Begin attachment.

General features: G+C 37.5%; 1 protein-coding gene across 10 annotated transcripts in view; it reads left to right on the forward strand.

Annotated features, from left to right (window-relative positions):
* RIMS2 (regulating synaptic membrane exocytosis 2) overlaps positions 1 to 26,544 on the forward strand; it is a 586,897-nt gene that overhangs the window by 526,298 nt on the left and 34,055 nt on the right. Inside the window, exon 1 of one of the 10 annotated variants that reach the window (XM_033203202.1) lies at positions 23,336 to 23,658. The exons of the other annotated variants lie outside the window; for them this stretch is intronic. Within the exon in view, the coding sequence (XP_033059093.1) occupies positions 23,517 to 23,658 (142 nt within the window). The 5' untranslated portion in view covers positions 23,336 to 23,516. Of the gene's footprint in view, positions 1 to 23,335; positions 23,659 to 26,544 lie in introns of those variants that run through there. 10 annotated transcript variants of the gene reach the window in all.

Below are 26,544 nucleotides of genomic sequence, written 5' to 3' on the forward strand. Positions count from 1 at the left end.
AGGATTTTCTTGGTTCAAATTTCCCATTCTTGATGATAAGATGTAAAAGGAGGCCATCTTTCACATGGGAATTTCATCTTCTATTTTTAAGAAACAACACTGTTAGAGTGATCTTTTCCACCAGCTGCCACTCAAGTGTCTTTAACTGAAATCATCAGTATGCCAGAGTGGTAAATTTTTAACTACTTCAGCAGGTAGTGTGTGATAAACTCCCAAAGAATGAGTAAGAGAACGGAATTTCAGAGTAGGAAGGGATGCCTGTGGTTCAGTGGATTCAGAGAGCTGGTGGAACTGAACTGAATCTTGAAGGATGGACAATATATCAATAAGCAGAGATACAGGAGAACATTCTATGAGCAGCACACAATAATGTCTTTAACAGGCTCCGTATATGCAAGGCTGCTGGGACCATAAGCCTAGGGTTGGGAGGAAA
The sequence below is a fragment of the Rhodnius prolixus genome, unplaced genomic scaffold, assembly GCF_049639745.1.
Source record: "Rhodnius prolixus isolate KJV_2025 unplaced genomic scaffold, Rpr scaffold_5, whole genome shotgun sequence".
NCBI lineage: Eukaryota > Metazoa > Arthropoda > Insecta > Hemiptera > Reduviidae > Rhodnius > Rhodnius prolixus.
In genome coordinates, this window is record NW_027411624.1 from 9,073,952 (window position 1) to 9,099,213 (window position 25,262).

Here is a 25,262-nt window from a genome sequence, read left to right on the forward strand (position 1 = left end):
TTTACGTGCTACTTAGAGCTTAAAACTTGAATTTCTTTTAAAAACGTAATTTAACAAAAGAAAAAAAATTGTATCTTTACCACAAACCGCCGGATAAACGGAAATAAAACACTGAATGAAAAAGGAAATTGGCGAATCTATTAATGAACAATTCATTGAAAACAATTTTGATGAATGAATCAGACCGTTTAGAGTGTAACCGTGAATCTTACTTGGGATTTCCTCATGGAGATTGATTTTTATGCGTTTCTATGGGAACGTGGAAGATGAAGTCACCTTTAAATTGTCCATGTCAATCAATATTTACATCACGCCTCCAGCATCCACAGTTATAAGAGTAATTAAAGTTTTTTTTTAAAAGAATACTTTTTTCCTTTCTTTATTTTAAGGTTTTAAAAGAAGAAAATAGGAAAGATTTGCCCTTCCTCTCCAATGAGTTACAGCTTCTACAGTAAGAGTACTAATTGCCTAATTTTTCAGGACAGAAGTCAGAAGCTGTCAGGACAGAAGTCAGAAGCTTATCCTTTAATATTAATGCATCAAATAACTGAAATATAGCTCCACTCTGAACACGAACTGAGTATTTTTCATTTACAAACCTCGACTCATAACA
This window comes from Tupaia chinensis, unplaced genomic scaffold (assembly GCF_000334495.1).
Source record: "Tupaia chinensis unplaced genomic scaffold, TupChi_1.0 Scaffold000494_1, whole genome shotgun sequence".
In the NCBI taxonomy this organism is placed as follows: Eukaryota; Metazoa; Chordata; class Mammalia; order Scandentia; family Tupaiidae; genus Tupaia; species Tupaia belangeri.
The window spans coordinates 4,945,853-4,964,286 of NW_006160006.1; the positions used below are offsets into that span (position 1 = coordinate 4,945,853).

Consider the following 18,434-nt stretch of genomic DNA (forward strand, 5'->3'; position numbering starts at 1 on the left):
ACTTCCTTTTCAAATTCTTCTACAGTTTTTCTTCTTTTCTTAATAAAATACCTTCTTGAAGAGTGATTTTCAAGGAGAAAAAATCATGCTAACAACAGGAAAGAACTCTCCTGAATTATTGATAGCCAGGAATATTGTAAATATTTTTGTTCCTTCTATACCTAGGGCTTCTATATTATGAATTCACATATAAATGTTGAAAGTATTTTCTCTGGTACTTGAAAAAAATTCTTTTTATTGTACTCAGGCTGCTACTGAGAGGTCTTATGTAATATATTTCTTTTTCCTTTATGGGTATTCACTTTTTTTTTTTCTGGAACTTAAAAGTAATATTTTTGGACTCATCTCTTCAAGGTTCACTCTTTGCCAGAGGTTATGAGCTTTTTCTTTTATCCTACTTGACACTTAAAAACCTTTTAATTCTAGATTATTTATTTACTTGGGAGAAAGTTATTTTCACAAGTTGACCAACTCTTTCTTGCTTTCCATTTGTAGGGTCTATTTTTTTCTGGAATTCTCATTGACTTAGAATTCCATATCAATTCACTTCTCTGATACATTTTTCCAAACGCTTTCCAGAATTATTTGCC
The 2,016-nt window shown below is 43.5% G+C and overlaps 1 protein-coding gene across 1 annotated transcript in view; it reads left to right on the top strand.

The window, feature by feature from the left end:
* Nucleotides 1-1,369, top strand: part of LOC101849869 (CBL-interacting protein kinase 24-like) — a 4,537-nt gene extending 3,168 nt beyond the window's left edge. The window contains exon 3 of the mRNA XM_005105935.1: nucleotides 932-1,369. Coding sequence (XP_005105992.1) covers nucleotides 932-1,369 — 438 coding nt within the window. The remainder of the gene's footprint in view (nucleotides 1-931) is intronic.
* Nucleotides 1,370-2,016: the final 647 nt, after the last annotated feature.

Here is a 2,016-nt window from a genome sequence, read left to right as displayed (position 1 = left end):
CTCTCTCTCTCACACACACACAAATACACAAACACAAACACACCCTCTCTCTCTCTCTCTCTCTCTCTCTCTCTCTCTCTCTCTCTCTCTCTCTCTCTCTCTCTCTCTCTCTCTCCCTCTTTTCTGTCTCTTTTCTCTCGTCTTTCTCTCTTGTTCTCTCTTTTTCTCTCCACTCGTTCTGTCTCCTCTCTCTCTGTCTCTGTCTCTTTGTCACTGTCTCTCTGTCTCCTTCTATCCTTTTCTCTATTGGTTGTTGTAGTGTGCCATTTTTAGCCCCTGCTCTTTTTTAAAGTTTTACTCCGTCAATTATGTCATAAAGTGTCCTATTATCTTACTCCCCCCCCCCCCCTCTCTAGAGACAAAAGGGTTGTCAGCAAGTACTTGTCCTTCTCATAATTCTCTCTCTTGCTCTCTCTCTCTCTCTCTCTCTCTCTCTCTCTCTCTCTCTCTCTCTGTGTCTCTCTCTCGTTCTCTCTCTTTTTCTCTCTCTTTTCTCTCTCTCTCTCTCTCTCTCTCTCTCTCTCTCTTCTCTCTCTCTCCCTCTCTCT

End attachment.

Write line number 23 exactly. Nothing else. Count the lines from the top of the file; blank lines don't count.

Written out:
CTCTCTCTCTCACACACACACAAATACACAAACACAAACACACCCTCTCTCTCTCTCTCTCTCTCTCTCTCTCTCTCTCTCTCTCTCTCTCTCTCTCTCTCTCTCTCTCTCTCTCCCTCTTTTCTGTCTCTTTTCTCTCGTCTTTCTCTCTTGTTCTCTCTTTTTCTCTCCACTCGTTCTGTCTCCTCTCTCTCTGTCTCTGTCTCTTTGTCACTGTCTCTCTGTCTCCTTCTATCCTTTTCTCTATTGGTTGTTGTAGTGTGCCATTTTTAGCCCCTGCTCTTTTTTAAAGTTTTACTCCGTCAATTATGTCATAAAGTGTCCTATTATCTTACTCCCCCCCCCCCCCTCTCTAGAGACAAAAGGGTTGTCAGCAAGTACTTGTCCTTCTCATAATTCTCTCTCTTGCTCTCTCTCTCTCTCTCTCTCTCTCTCTCTCTCTCTCTCTCTCTCTGTGTCTCTCTCTCGTTCTCTCTCTTTTTCTCTCTCTTTTCTCTCTCTCTCTCTCTCTCTCTCTCTCTCTCTCTTCTCTCTCTCTCCCTCTCTCT